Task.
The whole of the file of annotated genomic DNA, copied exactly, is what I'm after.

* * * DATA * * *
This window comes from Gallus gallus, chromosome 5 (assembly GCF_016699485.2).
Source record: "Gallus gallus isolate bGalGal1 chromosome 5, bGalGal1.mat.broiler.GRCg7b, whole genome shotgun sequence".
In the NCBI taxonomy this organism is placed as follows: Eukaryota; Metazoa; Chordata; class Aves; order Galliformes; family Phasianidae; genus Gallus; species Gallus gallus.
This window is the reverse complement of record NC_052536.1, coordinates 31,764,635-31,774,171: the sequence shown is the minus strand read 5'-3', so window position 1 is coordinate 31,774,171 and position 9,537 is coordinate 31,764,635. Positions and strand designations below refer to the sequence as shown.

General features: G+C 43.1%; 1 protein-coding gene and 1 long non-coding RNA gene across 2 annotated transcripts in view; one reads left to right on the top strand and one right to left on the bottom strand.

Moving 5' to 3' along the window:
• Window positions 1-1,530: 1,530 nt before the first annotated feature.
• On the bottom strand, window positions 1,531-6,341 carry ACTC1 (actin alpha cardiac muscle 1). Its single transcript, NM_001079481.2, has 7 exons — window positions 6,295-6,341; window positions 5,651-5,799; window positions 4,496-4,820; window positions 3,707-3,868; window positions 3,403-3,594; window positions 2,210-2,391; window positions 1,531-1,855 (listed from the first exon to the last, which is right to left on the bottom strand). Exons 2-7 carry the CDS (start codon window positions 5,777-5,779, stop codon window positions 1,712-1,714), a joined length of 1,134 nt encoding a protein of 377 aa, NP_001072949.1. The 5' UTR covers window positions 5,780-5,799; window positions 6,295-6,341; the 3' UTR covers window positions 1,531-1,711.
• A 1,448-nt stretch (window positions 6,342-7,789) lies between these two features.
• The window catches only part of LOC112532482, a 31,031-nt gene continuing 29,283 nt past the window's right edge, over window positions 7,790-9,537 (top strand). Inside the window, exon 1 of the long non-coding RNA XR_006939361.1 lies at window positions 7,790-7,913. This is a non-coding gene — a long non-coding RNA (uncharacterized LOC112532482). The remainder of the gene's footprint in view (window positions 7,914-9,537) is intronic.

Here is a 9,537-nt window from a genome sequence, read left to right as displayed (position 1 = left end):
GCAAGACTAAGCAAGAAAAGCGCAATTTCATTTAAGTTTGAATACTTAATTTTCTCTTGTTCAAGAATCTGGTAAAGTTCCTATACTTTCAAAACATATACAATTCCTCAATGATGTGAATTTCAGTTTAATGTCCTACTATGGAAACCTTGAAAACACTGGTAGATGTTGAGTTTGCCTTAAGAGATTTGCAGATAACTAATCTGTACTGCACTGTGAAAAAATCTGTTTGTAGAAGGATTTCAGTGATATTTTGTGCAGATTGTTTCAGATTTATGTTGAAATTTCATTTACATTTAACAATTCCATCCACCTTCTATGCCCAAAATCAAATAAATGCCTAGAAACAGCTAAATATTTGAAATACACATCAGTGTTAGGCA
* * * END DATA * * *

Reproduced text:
This window comes from Gallus gallus, chromosome 5 (assembly GCF_016699485.2).
Source record: "Gallus gallus isolate bGalGal1 chromosome 5, bGalGal1.mat.broiler.GRCg7b, whole genome shotgun sequence".
In the NCBI taxonomy this organism is placed as follows: Eukaryota; Metazoa; Chordata; class Aves; order Galliformes; family Phasianidae; genus Gallus; species Gallus gallus.
This window is the reverse complement of record NC_052536.1, coordinates 31,764,635-31,774,171: the sequence shown is the minus strand read 5'-3', so window position 1 is coordinate 31,774,171 and position 9,537 is coordinate 31,764,635. Positions and strand designations below refer to the sequence as shown.

General features: G+C 43.1%; 1 protein-coding gene and 1 long non-coding RNA gene across 2 annotated transcripts in view; one reads left to right on the top strand and one right to left on the bottom strand.

Moving 5' to 3' along the window:
• Window positions 1-1,530: 1,530 nt before the first annotated feature.
• On the bottom strand, window positions 1,531-6,341 carry ACTC1 (actin alpha cardiac muscle 1). Its single transcript, NM_001079481.2, has 7 exons — window positions 6,295-6,341; window positions 5,651-5,799; window positions 4,496-4,820; window positions 3,707-3,868; window positions 3,403-3,594; window positions 2,210-2,391; window positions 1,531-1,855 (listed from the first exon to the last, which is right to left on the bottom strand). Exons 2-7 carry the CDS (start codon window positions 5,777-5,779, stop codon window positions 1,712-1,714), a joined length of 1,134 nt encoding a protein of 377 aa, NP_001072949.1. The 5' UTR covers window positions 5,780-5,799; window positions 6,295-6,341; the 3' UTR covers window positions 1,531-1,711.
• A 1,448-nt stretch (window positions 6,342-7,789) lies between these two features.
• The window catches only part of LOC112532482, a 31,031-nt gene continuing 29,283 nt past the window's right edge, over window positions 7,790-9,537 (top strand). Inside the window, exon 1 of the long non-coding RNA XR_006939361.1 lies at window positions 7,790-7,913. This is a non-coding gene — a long non-coding RNA (uncharacterized LOC112532482). The remainder of the gene's footprint in view (window positions 7,914-9,537) is intronic.

Here is a 9,537-nt window from a genome sequence, read left to right as displayed (position 1 = left end):
GCAAGACTAAGCAAGAAAAGCGCAATTTCATTTAAGTTTGAATACTTAATTTTCTCTTGTTCAAGAATCTGGTAAAGTTCCTATACTTTCAAAACATATACAATTCCTCAATGATGTGAATTTCAGTTTAATGTCCTACTATGGAAACCTTGAAAACACTGGTAGATGTTGAGTTTGCCTTAAGAGATTTGCAGATAACTAATCTGTACTGCACTGTGAAAAAATCTGTTTGTAGAAGGATTTCAGTGATATTTTGTGCAGATTGTTTCAGATTTATGTTGAAATTTCATTTACATTTAACAATTCCATCCACCTTCTATGCCCAAAATCAAATAAATGCCTAGAAACAGCTAAATATTTGAAATACACATCAGTGTTAGGCA